Saturday night, about 40 young people representing the Episcopal Church-USA, the PC(USA), National Council of Churches-USA, Church Women United, and World Student Christian Federation gathered in prayer, fellowship, and preparation for advocacy at the 55th UN Commission on the Status of Women (CSW). I sat in a small group with young women from Louisiana, Kentucky, New York, Georgia, and Ohio. We were supposed to be talking about what made us proud about bringing a Christian voice to the United Nations CSW. We looked at each other quizzically. The question did not resonate. The brave New Yorker spoke up: “Working for justice – doing the work Jesus did and calls us to do – helps me re-claim what it means to be Christian in a time when people widely see Christianity in a negative light.” Another agreed: “Christianity has enough of a history of pride and self-righteousness. I am glad to be here to do the work, and let the work speak for itself.” The women from Louisiana joked,” one time my pastor challenged us by saying we Christians suffer from ‘ascension deficit disorder’ – meaning we are too smug and comfortable because we think we are saved. Actually, if we’re not participating in God’s ongoing work for salvation, we are not honoring the work and witness of the Jesus we profess to follow.” At the end of our session of discussion and preparation, we experienced a sincere time of prayer and offering our work to God.
Young people are not checked out of church. Perhaps we are more interested than being the church – the body of Christ at work in God’s world – than we are in going to church and sitting on Sunday. I am looking forward to seeing the way the young people of faith at CSW contribute in the coming weeks and take the work home.
If you’re from the U.S. &/or Canada, check out these hotspots for ecumenical youngpeople:
* New Fire Network for Young Adult Ecumenism: http://www.newfirenetwork.org (A broad network for Christian communions/denominations and young adult-oriented ecumenical organizations to engage in awareness-raising, information-sharing, and capacity-building.)
* Student Christian Movement of Canada: http://scmcanada.org (grassroots-oriented organization that is a part of a global network of national Student Christian Movement and their grassroots campus communities. The global organization is known as the World Student Christian Federation (or WSCF).)
* Student Christian Movement USA: http://scmusa.org (grassroots-oriented organization that is a part of a global network of national Student Christian Movement and their grassroots campus communities. The global organization is known as the World Student Christian Federation (or WSCF).
Students and Young People All Over the World-
* World Student Christian Federation social networking site: http://www.wscfconnection.org
“And it shall come to pass…God says, that I will pour out My spirit upon all mankind; and your sons and your daughters shall prophesy…” Acts 2:17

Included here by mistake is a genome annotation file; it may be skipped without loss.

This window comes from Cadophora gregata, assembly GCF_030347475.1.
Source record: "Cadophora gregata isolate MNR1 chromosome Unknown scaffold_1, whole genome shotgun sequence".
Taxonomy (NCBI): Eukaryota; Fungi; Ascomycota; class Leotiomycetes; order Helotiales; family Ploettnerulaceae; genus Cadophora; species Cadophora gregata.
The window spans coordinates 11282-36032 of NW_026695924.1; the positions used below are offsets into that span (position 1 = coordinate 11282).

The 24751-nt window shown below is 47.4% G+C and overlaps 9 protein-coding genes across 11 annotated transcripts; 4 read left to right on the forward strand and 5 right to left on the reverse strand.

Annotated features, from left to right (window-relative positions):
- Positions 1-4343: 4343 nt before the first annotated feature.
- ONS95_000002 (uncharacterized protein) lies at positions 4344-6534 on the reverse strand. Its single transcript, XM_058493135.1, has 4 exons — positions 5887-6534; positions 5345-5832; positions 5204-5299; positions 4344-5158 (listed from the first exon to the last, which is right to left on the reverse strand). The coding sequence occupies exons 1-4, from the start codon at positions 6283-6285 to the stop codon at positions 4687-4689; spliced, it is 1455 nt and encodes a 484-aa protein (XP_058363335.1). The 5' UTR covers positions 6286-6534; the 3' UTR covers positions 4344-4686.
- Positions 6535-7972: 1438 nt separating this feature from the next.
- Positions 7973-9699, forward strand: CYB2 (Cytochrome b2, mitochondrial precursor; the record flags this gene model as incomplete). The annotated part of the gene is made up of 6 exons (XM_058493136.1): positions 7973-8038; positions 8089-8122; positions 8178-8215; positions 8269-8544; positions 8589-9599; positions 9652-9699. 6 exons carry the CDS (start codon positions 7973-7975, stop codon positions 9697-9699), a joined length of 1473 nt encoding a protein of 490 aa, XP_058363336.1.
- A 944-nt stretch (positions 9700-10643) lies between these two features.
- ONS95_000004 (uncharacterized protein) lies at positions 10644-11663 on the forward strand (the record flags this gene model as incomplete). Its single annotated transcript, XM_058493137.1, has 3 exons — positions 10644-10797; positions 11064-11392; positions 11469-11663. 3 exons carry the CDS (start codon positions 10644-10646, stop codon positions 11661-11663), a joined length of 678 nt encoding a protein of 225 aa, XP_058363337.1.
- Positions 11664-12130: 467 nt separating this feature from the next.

The youth voice and participation within the UN community is both vital and informative in creating positive and objective intergenerational dialogue on global women’s issues. Understanding this necessity, Ecumenical Women has undertaken the task to ensure delegations of young adults connect on these issues and create networking opportunities for future collaboration. Students and young professionals have the opportunity to learn from the experiences of older women and men who have participated in CSW in the past, and the older generations learn from the fresh perspectives of youth engaged in their faith communities, universities and grassroots movements at the local level.
This year we will gather our delegations at two different times and locations:
1. February 19 from 5-8pm at Gustavus Adolphus Lutheran Church, 155 E. 22nd Street, New York, NY – which is within walking distance of Seafarers and International House were several delegations are being housed, for time to get to know each other and reflection.
2. Monday, February 21 from 6-9 in the Chapel at Seafarers and International House, 123 East 15th Street, New York, NY to plan the worship service for the next morning.
We invite you to join us and participate by beginning to reflect on CSW 2011’s theme of ACCESS for our worship service. “What does access mean to you? How does it impact the issues you are interested in?” Please bring bible verses, prayers, interactive and creative liturgies, symbols, songs, or liturgical dances that you think are relevant to this year’s theme.
The registration deadline has been extended to Friday, February 4th, 2011!!! There are no extra fees, so do it now! Please register as soon as possible as we need the information beforehand to properly prepare for your arrival and dinners!!! Please register online at EventBrite or by downloading the registration forms. DO NOT FORGET to fill out all your information for sign-in, name tags, etc. We hope to see you all there and thank you for joining us at CSW 2011!
Be on the lookout for Ecumenical Women’s side events and those of our partner organizations!
As always if you have any questions or concerns, email us at firstname.lastname@example.org. We look forward to hearing from you!